• Using MediaMall's PlayOn to stream Hulu to your DLNA TV

    Tired of sitting around the tiny computer monitor watching Hulu? Looking for a way to watch internet content on your DLNA-enabled TV? Look no further than PlayOn from MediaMall.

    At a glance
    • DLNA support of Hulu (without requiring Hulu Plus), Netflix, and many other channels
    • One time registration fee
    • Relatively cheap price is more economical than a dedicated media appliance, if you have the computer to handle it
    • Works well with little configuring

    • No HD support at this time
    • Fast forward and rewind are a tricky subject
    • On the fly transcoding requires a beefy host computer

    It was a happy day when I finally talked the Mrs. HomeNetworkEnabled in to tombstoning our old Sony TV, which had a great picture, but it was 10+ years old. Being 10+ years old isn't a terrible thing for electronics all of the time, but with new flat screen TVs out for several years at this point, I figured we needed something new. The final selling point was internet connectivity and the able to watch things such as Hulu without having the entire family cramped around our 21-inch computer monitor, Netflix streaming of shows like Top Gear was thrown in to the mix as icing on the proverbial cake.

    So we set out to find a new TV, one that would give us a great picture and make all of our dreams come true. Doing 10 minutes of internet research I knew I also wanted DLNA capability, although at the time I can claim to have been rather ignorant about what that exactly entailed. We settled on a 40" Samsung LN40D630M3FXZA. Not huge by any means, but nice and big compared to the 30 some odd Sony we had previously, and at the limit of how much my frugal spouse would allow us to spend.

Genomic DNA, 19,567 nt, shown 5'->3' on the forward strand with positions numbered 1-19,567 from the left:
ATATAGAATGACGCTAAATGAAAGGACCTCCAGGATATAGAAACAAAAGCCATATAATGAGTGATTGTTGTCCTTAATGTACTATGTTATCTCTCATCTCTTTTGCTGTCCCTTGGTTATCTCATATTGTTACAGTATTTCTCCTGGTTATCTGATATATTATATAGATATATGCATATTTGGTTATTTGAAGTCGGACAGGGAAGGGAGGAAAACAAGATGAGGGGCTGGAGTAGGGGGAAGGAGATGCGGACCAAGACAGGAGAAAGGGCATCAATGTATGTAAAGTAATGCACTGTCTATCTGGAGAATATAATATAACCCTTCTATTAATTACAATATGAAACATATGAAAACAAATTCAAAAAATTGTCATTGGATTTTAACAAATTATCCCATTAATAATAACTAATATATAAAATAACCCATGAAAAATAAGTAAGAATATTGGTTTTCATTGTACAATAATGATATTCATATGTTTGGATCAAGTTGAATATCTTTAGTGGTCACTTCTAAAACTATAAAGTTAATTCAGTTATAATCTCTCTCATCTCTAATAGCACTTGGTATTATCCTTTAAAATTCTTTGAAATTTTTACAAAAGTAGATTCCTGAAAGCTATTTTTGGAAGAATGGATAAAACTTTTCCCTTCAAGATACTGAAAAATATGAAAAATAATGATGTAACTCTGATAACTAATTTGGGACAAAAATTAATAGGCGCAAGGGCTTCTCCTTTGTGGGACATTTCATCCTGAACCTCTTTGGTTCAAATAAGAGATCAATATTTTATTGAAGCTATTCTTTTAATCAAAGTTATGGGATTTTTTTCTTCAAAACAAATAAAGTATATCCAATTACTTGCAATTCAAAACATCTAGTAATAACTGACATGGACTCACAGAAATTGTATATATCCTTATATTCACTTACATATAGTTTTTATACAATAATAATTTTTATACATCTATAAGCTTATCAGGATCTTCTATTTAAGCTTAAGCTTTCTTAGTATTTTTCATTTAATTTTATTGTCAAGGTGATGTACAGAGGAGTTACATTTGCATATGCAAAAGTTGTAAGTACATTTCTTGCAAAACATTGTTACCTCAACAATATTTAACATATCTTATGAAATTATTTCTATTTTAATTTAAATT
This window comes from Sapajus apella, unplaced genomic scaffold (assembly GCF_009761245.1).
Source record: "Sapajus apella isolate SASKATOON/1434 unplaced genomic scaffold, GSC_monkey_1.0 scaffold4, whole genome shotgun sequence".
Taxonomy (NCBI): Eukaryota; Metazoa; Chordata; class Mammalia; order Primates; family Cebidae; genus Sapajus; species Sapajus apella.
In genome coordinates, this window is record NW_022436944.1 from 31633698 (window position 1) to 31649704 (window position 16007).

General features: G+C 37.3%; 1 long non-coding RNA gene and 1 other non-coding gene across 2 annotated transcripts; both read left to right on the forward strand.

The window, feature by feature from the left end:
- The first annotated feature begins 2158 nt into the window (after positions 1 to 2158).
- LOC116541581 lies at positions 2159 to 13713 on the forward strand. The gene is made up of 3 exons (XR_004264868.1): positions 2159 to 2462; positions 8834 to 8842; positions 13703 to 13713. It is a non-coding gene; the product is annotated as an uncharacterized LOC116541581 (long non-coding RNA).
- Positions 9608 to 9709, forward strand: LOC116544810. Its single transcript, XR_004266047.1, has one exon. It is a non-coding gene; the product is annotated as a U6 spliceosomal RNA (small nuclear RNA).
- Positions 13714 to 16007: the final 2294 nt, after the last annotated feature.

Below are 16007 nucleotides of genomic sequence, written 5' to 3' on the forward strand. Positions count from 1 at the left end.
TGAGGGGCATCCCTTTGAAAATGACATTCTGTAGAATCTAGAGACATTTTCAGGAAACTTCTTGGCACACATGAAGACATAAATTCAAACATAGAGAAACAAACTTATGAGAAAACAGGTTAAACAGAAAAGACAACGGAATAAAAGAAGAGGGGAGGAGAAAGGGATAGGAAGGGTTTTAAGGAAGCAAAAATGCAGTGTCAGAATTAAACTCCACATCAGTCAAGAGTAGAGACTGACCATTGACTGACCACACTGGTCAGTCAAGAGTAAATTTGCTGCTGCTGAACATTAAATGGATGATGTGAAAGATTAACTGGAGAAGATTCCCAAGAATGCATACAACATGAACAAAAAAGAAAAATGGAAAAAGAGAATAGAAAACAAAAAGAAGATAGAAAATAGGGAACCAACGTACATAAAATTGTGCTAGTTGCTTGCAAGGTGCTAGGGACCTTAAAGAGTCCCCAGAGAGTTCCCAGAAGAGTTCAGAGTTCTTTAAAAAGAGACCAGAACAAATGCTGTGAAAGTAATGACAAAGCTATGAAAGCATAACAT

Got it home, popped it out of the box, and plugged it in to the network, then hooked up our aging TiVo Series2 to the one set of composite ports I could find, and fired it up. As we excitedly popped through the screens, giddy as little school children, I wasn't finding where I could watch Hulu. Content to simply watch over-the-air TV that night we left it at that and went to bed. The next day, after some RTFM time and some light internet searching, I found that network connectivity doesn't always mean internet connectivity and, especially on the lower end TVs, you don't always get both DLNA capability and internet media services. At the time I felt that really sucked, for lack of better words, and was imagining the disappointment the family would feel when our blinding light of entertainment technology couldn't even do what we had highly anticipated it would do.